After a deranged former student shot and killed 26 students and staff last year at Sandy Hook Elementary School in Newtown, Conn., state legislatures across the country reacted to the tragedy in a variety of ways.
Some states, including Connecticut and Colorado, enacted tougher gun laws, including requiring background checks for all gun purchases and banning assault weapons. Those states, the sites of two of the largest mass shootings in 2012 in which the shooter or alleged shooter had a documented history of mental illness, also boosted funding for mental health services.
But in Wisconsin, the site of two mass shootings in 2012 — at a Brookfield salon where three women were killed, and the Sikh Temple in Oak Creek where six people were gunned down — the Republican-run Legislature has sidelined attempts by some Democrats to enact additional gun-control measures.
Instead, like 36 other states, Wisconsin boosted funding for mental health services in the hope that detection and treatment of mental illness would prevent such violence. Gov. Scott Walker added nearly $30 million last year to the two-year state budget to boost services for young people and adults with mental health problems and to expand the forensic units at Mendota Mental Health Institute.
This week, lawmakers will consider a series of bipartisan bills that would increase services for people with mental illness, including establishing “crisis teams” in rural areas with few mental health services and providing grants for psychiatrists and primary care physicians who work in underserved areas of the state.
The measures, which would cost about $5 million over the next two years, stem from recommendations made by an Assembly mental health task force put together by Assembly Speaker Robin Vos, R-Rochester.
Rep. Sandy Pasch, D-Shorewood, who co-chaired Vos’ task force, said she expects the measures to pass the full Legislature.
State lawmakers also are considering a series of bipartisan bills that would improve police response and provide additional protection to domestic violence victims, prompted in large part by the shooting at the Azana Spa and Salon in Brookfield.
But will such efforts stop the next Newtown?
Probably not, said Jeri Bonavia, executive director of the Wisconsin Anti-Violence Effort, which last month staged a mock “public hearing” on the Facebook page of Assembly Criminal Justice Committee Chairman Rep. Joel Kleefisch.
The move was an effort to pressure the Oconomowoc Republican to hold an official public hearing on a bill extending background checks to gun sales conducted privately and at gun shows.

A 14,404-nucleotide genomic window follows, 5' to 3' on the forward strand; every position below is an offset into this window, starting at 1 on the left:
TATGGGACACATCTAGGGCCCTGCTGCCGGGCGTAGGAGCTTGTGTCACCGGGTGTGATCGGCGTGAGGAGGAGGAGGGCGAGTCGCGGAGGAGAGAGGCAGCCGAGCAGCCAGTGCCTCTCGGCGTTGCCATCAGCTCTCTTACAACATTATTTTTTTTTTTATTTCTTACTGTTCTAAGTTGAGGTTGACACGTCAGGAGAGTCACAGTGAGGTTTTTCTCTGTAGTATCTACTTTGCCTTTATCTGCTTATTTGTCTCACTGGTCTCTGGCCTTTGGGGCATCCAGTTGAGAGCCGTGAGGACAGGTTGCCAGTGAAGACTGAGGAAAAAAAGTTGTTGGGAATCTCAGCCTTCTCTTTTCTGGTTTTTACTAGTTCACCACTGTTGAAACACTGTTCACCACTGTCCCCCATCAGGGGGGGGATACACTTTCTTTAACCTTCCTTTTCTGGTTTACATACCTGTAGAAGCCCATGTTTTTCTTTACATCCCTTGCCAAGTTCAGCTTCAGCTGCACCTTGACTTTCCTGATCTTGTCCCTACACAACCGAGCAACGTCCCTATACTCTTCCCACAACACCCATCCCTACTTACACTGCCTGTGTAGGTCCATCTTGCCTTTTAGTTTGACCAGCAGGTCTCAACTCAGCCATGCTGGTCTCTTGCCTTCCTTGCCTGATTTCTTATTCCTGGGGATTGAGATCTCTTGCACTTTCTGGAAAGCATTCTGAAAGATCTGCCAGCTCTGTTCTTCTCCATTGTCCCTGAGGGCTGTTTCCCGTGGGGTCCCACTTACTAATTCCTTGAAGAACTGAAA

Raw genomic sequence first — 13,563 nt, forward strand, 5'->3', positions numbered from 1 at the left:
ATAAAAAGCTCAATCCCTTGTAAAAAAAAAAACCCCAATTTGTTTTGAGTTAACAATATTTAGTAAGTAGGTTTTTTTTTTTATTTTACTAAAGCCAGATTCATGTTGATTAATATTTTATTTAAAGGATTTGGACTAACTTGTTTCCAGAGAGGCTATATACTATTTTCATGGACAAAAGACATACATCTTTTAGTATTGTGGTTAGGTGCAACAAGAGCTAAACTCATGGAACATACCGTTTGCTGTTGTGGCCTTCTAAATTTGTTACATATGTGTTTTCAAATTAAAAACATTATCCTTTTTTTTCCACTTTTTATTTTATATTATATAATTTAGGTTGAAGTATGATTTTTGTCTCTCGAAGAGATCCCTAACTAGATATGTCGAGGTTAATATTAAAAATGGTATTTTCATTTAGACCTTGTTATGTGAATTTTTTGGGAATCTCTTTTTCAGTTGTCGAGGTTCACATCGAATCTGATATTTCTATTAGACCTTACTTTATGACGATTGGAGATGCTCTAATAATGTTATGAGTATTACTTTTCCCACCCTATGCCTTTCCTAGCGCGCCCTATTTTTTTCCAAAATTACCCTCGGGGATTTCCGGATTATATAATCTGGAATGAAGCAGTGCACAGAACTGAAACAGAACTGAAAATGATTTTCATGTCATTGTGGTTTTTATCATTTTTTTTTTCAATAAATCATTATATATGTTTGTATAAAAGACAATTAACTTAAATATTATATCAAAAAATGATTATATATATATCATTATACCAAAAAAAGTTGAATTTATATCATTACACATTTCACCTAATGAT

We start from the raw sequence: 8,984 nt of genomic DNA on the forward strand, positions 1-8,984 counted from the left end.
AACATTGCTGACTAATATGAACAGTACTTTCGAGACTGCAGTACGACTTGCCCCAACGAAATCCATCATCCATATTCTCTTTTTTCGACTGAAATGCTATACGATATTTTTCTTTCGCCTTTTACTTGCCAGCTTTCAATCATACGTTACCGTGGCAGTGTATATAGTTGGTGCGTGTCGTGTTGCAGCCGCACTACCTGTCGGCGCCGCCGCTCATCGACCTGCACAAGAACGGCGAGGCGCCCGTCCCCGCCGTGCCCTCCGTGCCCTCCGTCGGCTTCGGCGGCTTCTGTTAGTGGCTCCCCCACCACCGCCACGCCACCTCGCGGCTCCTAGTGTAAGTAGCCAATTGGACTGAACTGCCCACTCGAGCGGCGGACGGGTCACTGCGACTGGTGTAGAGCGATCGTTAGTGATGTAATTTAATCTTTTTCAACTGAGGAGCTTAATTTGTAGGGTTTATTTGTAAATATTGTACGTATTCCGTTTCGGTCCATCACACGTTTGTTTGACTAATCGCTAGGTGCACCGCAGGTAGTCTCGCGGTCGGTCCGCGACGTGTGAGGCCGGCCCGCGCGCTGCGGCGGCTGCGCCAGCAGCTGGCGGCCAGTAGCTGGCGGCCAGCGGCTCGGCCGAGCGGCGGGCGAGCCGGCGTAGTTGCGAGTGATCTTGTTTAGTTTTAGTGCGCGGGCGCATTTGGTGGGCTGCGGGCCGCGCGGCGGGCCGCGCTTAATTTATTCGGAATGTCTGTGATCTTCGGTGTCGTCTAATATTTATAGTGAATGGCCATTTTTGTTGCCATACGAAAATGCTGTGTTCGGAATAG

The biggest predictor of who will commit gun violence is not mental illness but a history of violence, said Bonavia, citing research by Dr. Garen Wintemute, who studies violence prevention at the University of California-Davis.
“If the state government is really interested in gun violence, they should really be paying attention to the research that’s out there,” Bonavia said. “We know that, for example, in states that prohibit carrying of firearms by people with a history of violence, that has made a difference.”
But Vos said he was proud of the work his task force had accomplished.
Some have called the legislation the most comprehensive package of mental health bills the Legislature has ever taken up, Vos said.
“I think people are proud of the fact that we are looking at the issue,” he said.
He said he hoped the process could serve as a model for the Legislature in taking up complex issues in the future, adding that he is “open” to taking up more mental health bills in the future.
As for gun control, “many times gun control would have done nothing” to prevent mass shootings, he said. “Gun control is not a solution.”
Critics: Fix gaps in laws
Wintemute’s research found that California’s law prohibiting gun sales to people with a criminal history including violent misdemeanors has reduced the risk of firearm-related crime by those people by 23 percent.
Wisconsin prohibits convicted felons from possessing firearms but does not restrict the ability of people with a history of violent misdemeanors to have guns unless they are under a temporary restraining order prohibiting firearms possession.
Wisconsin law also prohibits gun possession by anyone who has been found not guilty because of a mental disease or defect or who has been committed to a treatment facility for the mentally ill, drug dependent or developmentally disabled.
But both of those requirements can be skirted by people who buy guns where no criminal background check is required.
Shel Gross, spokesman for Mental Health America of Wisconsin, said the bills being contemplated by the Joint Finance Committee “will increase access to mental health services and enhance response to individuals who are experiencing acute psychiatric emergencies.”
But Gross said he’s not sure whether such efforts would prevent the type of violence that prompted the renewed attention to Wisconsin’s mental health system.
“Obviously, there have been very high-profile situations involving individuals who are reported to have a mental illness,” Gross said. “Whether the existence of such programs as those being supported by the bills currently in front of the (Joint Finance Committee), or those passed earlier this year as part of the budget, would have impacted such situations is unclear.”
Pasch, a mental health nurse, agreed that preventing mass shootings and providing good mental health care are separate matters. She praised the move toward more comprehensive mental health services in Wisconsin but criticized Republican leaders’ unwillingness to consider other anti-violence measures such as requiring background checks for all firearm purchases.
Pasch said it’s unfortunate that mental health problems have been tied to the violence at Sandy Hook Elementary School.
But she added that she’s glad mental health problems are “finally getting some attention from the Legislature.”